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The Bums Were Thrown Out
But America is still looking for leadership.


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Conrad Black

As was generally predicted, the Republicans appear to have picked up about 65 House seats, the greatest one-year pickup they have had since 1894, and, though it is not certain, seven Senate seats, to close the Democratic lead to 52–48 and force Vice Pres. Joe Biden to stay close to the Capitol to break ties. It was only last year that the Democrats were exulting in their 60 Senate seats, and their presumptive ability to ram through the Obama program because the Republican Senate contingent was anemically small. This was itself an artifice, as the Democrats got to 60 only by the narrow defeat of Alaska senator Ted Stevens after a fraudulent prosecution that produced a conviction that has since been undone; the flight of long-serving Republican Arlen Specter, who faced a Republican primary defeat; and the delayed election in Minnesota of Al Franken by a series of county recounts by partisan local Democratic tribunals. And the errant Joe Lieberman, the Democratic vice-presidential candidate in 2000, who campaigned against Obama in 2008, was welcomed back into the unfilibusterable Democratic majority.

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By the time the theft of the Minnesota Senate seat was complete, the Democratic nirvana was coming to an end, and the movement of opinion was clear from the Republican repossession of the Massachusetts Senate seat held for 57 years by John F. and Edward M. Kennedy. This was one of the storied prizes of the Congress; the future President Kennedy had taken the seat from Henry Cabot Lodge, who with his grandfather had held the seat for 45 of the preceding 59 years, which included the elder Lodge’s defeat of JFK’s grandfather and namesake, John F. “Honey Fitz” Fitzgerald, in 1916, and the younger Lodge’s defeat of the Rascal King, four-term Boston mayor James Michael Curley, in 1936. The senior Lodge was the closest collaborator of Theodore Roosevelt and architect of the defeat of American adherence to the League of Nations in 1920, and the younger Lodge was the presidential-campaign manager for Gen. Dwight D. Eisenhower in 1952, and vice-presidential candidate with Richard M. Nixon in 1960. Arlen Specter couldn’t win renomination even as a Democrat, and Joe Lieberman’s partisan wanderlust may be expected to be fully revived as of midnight, Election Day. The move back to the Republicans of that Massachusetts Senate seat presaged tonight’s sweep.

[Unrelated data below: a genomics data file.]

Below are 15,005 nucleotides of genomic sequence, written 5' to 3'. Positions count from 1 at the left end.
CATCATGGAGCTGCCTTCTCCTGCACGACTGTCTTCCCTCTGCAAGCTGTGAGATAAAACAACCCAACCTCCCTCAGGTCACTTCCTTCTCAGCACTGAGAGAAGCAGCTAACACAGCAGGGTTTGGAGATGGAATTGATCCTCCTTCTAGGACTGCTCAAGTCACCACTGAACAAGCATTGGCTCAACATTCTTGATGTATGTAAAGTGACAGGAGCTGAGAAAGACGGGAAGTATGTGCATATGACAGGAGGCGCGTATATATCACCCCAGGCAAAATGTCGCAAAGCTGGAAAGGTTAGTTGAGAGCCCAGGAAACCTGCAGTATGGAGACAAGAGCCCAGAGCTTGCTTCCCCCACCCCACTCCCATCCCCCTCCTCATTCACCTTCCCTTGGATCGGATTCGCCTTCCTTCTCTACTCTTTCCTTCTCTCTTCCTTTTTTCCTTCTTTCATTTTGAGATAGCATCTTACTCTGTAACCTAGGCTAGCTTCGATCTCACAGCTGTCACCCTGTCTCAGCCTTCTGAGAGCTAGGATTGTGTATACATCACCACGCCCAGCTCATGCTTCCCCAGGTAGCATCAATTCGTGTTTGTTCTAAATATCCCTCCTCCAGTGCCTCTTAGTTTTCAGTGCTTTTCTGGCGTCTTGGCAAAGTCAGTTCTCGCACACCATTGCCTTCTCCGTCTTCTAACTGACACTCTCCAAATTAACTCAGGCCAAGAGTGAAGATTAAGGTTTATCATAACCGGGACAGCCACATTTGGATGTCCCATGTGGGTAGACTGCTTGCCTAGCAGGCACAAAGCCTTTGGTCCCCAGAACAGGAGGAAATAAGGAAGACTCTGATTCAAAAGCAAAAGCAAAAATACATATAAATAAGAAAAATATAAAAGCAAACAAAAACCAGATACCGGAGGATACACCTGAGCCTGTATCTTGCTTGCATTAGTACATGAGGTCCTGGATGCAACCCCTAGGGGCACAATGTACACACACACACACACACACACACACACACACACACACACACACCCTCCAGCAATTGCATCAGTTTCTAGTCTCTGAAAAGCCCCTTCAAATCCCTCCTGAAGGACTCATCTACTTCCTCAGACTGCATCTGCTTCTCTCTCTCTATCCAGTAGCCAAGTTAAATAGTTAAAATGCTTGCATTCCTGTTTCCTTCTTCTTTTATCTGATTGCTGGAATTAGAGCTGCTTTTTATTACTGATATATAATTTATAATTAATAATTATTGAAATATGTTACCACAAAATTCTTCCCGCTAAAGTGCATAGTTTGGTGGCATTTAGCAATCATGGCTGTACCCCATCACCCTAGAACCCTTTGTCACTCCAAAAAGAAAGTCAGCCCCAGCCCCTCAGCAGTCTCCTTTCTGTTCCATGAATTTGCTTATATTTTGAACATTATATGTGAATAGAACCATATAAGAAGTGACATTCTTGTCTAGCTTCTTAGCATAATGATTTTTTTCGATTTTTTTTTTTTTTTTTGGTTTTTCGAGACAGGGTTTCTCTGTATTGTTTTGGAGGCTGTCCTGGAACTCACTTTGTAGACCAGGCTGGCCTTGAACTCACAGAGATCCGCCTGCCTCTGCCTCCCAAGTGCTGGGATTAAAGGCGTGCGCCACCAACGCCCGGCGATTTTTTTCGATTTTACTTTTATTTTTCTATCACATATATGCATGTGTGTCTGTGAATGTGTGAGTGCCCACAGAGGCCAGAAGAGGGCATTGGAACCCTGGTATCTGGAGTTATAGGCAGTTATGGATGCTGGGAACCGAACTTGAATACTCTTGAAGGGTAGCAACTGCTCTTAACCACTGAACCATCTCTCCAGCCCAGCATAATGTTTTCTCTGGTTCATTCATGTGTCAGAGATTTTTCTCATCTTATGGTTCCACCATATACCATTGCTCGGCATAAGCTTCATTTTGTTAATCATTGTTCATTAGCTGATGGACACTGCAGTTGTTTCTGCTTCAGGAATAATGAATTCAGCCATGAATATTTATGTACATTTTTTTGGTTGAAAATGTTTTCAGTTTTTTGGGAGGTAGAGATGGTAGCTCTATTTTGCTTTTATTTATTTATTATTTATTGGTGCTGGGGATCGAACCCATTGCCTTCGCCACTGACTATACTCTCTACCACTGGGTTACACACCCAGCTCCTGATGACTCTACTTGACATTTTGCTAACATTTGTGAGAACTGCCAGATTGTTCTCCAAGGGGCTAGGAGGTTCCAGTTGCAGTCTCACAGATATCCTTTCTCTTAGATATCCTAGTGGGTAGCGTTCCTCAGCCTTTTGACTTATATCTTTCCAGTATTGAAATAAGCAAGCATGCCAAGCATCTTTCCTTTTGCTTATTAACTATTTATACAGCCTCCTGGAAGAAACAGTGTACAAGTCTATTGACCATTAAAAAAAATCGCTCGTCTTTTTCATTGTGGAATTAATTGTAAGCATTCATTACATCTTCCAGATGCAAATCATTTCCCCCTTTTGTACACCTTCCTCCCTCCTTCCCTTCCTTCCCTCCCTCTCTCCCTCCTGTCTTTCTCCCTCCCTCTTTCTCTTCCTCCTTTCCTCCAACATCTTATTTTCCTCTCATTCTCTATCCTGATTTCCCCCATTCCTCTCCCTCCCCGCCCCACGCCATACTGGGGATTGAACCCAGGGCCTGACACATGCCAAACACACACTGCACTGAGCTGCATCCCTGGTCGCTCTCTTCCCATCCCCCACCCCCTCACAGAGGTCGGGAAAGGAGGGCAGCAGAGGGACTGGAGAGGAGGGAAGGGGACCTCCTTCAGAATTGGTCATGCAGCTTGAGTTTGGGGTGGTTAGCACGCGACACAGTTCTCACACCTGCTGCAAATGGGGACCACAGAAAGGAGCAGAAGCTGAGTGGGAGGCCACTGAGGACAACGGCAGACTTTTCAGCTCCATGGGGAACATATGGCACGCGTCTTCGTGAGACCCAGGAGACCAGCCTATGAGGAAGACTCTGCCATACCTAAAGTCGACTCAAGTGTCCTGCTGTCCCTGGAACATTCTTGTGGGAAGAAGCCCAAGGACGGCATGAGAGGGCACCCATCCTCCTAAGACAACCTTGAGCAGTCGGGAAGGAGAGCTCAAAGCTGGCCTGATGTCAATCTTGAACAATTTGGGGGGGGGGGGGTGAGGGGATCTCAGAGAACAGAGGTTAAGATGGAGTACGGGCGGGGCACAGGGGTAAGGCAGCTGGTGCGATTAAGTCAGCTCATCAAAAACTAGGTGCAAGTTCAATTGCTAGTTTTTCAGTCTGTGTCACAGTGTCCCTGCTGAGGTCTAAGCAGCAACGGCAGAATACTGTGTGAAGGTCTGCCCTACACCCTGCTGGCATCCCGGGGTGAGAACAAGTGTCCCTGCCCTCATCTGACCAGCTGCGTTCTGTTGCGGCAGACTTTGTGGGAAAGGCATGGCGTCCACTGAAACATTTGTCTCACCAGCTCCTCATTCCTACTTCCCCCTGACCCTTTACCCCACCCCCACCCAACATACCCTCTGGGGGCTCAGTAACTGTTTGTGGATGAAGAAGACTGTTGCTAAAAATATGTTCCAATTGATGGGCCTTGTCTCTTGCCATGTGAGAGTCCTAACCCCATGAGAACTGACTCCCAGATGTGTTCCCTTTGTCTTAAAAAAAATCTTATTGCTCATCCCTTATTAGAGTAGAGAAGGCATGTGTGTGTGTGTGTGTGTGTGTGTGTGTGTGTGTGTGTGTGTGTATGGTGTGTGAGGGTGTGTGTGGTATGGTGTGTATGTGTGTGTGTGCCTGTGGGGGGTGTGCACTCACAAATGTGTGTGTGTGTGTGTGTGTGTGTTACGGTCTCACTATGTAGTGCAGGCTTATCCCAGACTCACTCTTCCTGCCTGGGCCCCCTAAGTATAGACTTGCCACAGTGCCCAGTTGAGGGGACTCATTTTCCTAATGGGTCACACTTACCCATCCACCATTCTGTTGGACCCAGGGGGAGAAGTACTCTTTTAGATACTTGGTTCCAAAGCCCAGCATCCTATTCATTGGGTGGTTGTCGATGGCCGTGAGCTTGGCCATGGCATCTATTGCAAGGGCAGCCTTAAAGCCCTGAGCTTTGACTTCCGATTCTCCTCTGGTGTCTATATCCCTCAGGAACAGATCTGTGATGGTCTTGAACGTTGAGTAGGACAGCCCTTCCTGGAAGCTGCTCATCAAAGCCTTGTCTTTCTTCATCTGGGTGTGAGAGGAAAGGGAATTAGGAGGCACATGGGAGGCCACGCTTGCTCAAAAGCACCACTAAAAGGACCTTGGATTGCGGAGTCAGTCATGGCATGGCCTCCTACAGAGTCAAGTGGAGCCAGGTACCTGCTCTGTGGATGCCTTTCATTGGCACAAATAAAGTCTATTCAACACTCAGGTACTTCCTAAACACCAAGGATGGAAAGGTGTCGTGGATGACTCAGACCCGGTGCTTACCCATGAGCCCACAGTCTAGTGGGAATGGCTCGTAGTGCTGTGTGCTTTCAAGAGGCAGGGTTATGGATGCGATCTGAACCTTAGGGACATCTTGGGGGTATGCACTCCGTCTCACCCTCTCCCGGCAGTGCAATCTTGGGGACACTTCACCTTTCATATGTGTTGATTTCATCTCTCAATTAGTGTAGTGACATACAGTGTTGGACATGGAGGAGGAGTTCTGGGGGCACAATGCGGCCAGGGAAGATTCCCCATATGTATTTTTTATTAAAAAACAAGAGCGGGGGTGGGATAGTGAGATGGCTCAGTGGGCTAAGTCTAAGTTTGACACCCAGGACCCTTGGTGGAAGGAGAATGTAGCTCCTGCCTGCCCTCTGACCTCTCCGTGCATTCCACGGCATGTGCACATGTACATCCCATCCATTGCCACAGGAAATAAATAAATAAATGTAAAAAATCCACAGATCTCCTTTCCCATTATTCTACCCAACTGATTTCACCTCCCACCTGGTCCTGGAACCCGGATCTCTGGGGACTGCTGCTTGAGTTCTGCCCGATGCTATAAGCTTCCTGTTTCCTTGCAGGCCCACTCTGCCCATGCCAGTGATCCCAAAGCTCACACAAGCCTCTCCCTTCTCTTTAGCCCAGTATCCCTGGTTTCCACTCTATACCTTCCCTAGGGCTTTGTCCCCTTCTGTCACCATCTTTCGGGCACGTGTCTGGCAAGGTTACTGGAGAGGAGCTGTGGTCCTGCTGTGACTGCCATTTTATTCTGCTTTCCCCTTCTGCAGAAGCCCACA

Much will be made of the role of the Tea Party movement. This fractious and almost unorganized swath of voters is a seam of discontent that is somewhat reactionary; has libertarian, capitalist, nationalistic, traditional, and small-government tendencies; and believes that solutions should be local and referred to more distant authority only when all closer means to a solution have been exhausted. It lost the Republicans the Senate seat in Delaware, where the mainstream Republican would have won easily; the elevation of a Tea Party woman who had dabbled in exotic religion, was a militant homophobe, and inveighed against the evils of masturbation fumbled Joe Biden’s Senate seat, which Delaware longed to give the Republicans, back into the hands of the Democrats. The Senate majority leader, Harry Reid of Nevada, a nondescript pawn of the casino industry but a scrappy incumbent in the clutch, narrowly defeated Tea Partier Sharron Angle, who rose to prominence by becoming so annoyed with her local school board that she withdrew her children and educated them herself; this arrangement blossomed into a school that leeched away the pupils of the state school. But the Tea Partiers aided most winning Republicans, and contributed to the sharp polarization of the result: The Blue Dog (moderate) Democrats and remaining liberal Republicans went down in droves.

 



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